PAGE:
Analysis of Species Data

This dataset includes brain and body weight, maximum life span, gestation time, and sleeping time of 30 mammals.

After obtaining the data through the Internet (see source below), I pasted it into an Excel worksheet and created a scatterplot of two of the variables: brain weight and maximum life span. To view this file, click here: Download an Excel 5.0 File of Species Data. You can also download an Excel 3.0 File of the same data.

After you have downloaded it, you can either print a copy or keep it on the desktop. Keeping the file on the desktop will enable you to be more interactive with the lesson. You can use Excel functions to more quickly calculate the mean, variance, etc., and you can more easily see the effect on those calculations when you eliminate certain data or when you compare other pairs of data. If you are leaving the Excel file on the desktop, just flip back and forth between it and the web browser to answer the following questions.

Lesson:

Comparison of brain weight (X) and maximum life span (Y):

1. Find the mean of X and of Y:

2. Find the variance and standard deviation of X and of Y:

3. Find the covariance of X and Y:

4. Find the slope of the regression line (Recall the slope is the covariance of X and Y divided by the variance of X.):

5. Find the Y-intercept of the regression line:

6. What is the final regression equation that best describes the linear relationship between brain weight and maximum life span?

7. What is the correlation coefficient (r) between brain weight and life span?

8. What does your answer to number 7 say about the strength and direction of the linear relationship between brain weight and maximum life span? (Verbally describe the meaning of the numberical value of r.)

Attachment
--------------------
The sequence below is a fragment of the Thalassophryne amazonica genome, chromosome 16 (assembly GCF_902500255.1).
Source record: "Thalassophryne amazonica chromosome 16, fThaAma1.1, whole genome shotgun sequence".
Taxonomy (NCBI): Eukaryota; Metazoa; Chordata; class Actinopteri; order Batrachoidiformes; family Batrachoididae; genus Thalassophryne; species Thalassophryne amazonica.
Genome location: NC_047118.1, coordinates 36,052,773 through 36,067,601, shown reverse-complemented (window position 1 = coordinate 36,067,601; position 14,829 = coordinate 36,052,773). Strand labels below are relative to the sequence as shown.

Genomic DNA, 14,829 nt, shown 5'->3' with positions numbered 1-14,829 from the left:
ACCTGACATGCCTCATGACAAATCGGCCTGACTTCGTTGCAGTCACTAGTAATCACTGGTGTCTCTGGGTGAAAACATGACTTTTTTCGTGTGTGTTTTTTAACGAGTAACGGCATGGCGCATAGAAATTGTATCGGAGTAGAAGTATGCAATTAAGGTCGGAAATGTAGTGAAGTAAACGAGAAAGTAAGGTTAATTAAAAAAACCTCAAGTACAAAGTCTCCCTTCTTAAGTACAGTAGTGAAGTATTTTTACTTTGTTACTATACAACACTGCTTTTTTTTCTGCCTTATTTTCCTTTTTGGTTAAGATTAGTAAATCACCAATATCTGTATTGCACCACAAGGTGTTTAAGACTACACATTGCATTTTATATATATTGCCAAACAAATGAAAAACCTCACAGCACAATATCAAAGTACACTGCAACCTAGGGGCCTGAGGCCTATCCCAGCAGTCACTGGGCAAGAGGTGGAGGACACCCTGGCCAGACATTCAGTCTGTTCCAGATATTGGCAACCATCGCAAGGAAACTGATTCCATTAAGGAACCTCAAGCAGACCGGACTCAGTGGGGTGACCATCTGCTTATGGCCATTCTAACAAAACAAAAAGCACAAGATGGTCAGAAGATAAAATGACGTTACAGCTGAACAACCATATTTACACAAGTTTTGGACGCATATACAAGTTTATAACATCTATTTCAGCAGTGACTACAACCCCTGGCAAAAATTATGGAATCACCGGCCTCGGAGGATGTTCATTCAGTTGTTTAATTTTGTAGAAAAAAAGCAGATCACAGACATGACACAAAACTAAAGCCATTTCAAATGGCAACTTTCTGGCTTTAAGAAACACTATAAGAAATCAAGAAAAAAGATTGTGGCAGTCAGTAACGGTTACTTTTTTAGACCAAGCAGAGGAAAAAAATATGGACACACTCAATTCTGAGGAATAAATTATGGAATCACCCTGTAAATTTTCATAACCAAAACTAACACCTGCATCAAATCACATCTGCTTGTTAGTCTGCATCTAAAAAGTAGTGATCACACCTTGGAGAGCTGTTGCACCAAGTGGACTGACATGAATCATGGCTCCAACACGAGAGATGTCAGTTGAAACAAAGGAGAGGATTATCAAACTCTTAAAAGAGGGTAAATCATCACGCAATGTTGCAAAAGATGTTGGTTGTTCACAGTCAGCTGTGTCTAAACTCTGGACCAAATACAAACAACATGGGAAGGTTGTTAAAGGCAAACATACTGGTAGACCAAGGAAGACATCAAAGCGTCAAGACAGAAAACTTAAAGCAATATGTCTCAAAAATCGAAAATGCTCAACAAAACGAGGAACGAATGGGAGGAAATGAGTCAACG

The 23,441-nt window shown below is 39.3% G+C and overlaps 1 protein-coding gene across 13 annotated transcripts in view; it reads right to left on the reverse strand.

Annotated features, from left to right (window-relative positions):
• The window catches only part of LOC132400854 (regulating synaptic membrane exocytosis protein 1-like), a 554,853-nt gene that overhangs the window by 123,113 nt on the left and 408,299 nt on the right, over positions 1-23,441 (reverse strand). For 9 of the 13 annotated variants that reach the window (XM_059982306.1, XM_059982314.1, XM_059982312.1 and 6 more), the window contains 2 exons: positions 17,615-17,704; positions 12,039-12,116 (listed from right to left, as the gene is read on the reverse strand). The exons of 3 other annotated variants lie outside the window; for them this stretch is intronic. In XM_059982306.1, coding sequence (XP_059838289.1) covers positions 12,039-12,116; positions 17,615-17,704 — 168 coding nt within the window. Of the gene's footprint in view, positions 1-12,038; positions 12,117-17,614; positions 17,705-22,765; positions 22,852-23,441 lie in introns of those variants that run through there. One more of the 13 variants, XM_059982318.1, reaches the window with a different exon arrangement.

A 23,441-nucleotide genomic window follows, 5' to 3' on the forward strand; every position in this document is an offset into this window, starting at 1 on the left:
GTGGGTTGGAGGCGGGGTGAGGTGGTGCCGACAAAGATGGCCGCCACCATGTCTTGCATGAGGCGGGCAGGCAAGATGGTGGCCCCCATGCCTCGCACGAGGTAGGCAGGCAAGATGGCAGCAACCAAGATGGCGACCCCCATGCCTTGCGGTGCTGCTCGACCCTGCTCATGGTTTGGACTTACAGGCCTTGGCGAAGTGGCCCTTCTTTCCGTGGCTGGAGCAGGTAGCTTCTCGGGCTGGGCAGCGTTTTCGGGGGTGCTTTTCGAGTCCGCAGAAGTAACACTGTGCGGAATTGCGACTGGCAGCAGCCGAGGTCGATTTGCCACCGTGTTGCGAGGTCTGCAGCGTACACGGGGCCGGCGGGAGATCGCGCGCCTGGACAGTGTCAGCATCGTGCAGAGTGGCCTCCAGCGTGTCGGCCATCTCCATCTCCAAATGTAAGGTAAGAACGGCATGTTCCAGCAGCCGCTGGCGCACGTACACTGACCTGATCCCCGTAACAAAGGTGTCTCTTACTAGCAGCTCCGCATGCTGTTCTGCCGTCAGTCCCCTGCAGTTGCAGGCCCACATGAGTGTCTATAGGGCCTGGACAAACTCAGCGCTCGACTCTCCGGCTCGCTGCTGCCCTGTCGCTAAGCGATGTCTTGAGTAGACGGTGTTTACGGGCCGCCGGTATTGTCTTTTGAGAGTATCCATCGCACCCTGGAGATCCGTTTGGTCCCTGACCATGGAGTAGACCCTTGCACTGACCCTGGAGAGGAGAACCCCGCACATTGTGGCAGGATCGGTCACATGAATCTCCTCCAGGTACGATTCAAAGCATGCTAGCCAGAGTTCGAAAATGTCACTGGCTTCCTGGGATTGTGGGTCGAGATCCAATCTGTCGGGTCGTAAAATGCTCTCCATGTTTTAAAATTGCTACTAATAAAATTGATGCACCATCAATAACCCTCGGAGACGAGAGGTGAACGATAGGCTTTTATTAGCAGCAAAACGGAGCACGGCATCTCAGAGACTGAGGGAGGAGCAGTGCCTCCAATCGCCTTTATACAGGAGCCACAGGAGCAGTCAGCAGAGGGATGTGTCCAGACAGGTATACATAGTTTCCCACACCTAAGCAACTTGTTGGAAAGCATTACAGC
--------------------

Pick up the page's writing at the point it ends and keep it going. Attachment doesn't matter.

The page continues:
9. If an animal had a brain weight of 500 g, then what would you predict its maximum life span to be?

New comparison of brain weight (X) and maximum life span (Y):

Look at the scatterplot of these two variables. Do you see two points that are far away from the rest of the points? Such stray points are called outliers. Removing outliers from a set of data can often give you a much better picture of the remaining data points and their tendencies.

10. What two species are outliers in this dataset?

11. Eliminate those two outliers and repeat the following calculations:
(If using the Excel file, you can eliminate those two rows of data, and then the calculations and scatterplots will all adjust automatically!)

a. mean of X and of Y:

b. variance and standard deviation of X and of Y:

c. covariance of X and Y:

d. slope:

e. y-intercept:

f. regression equation:

12. Using this new regression equation, predict the maximum life span of an animal whose brain weight is 500g:

13. Find the new correlation coefficient between brain weight and maximum life span. Compare this value to the old one found in #7 above.

14. Is the correlation coefficient between brain weight and maximum life span strong enough to claim a strong relationship between those two variables? Explain.

In this lesson you only explored the relationship between brain weight and life span. However, the variables provided in this dataset could be paired up in many other ways. Hypothesize a linear relationship between two other variables and then use statistical measures to explore if such a relationship indeed exists.

This set of data was downloaded through the Internet from the following source: http://www.einet.net/galaxy/Science/Mathematics.html. To get to the actual data you must go through the following folders: Statistics, StatLib Index (CMU), datasets, and then "sleep". This dataset was submitted by Roger Johnson (rjohnson@carleton.edu) and was originally drawn from the article "Sleep in Mammals: Ecological and Constitutional Correlates" by Allison, T. and Cicchetti, D. (1976), _Science_, November 12, vol. 194, pp. 732-734. The complete dataset includes brain and body weight, life span, gestation time, time sleeping, and predation and danger indices for 62 mammals.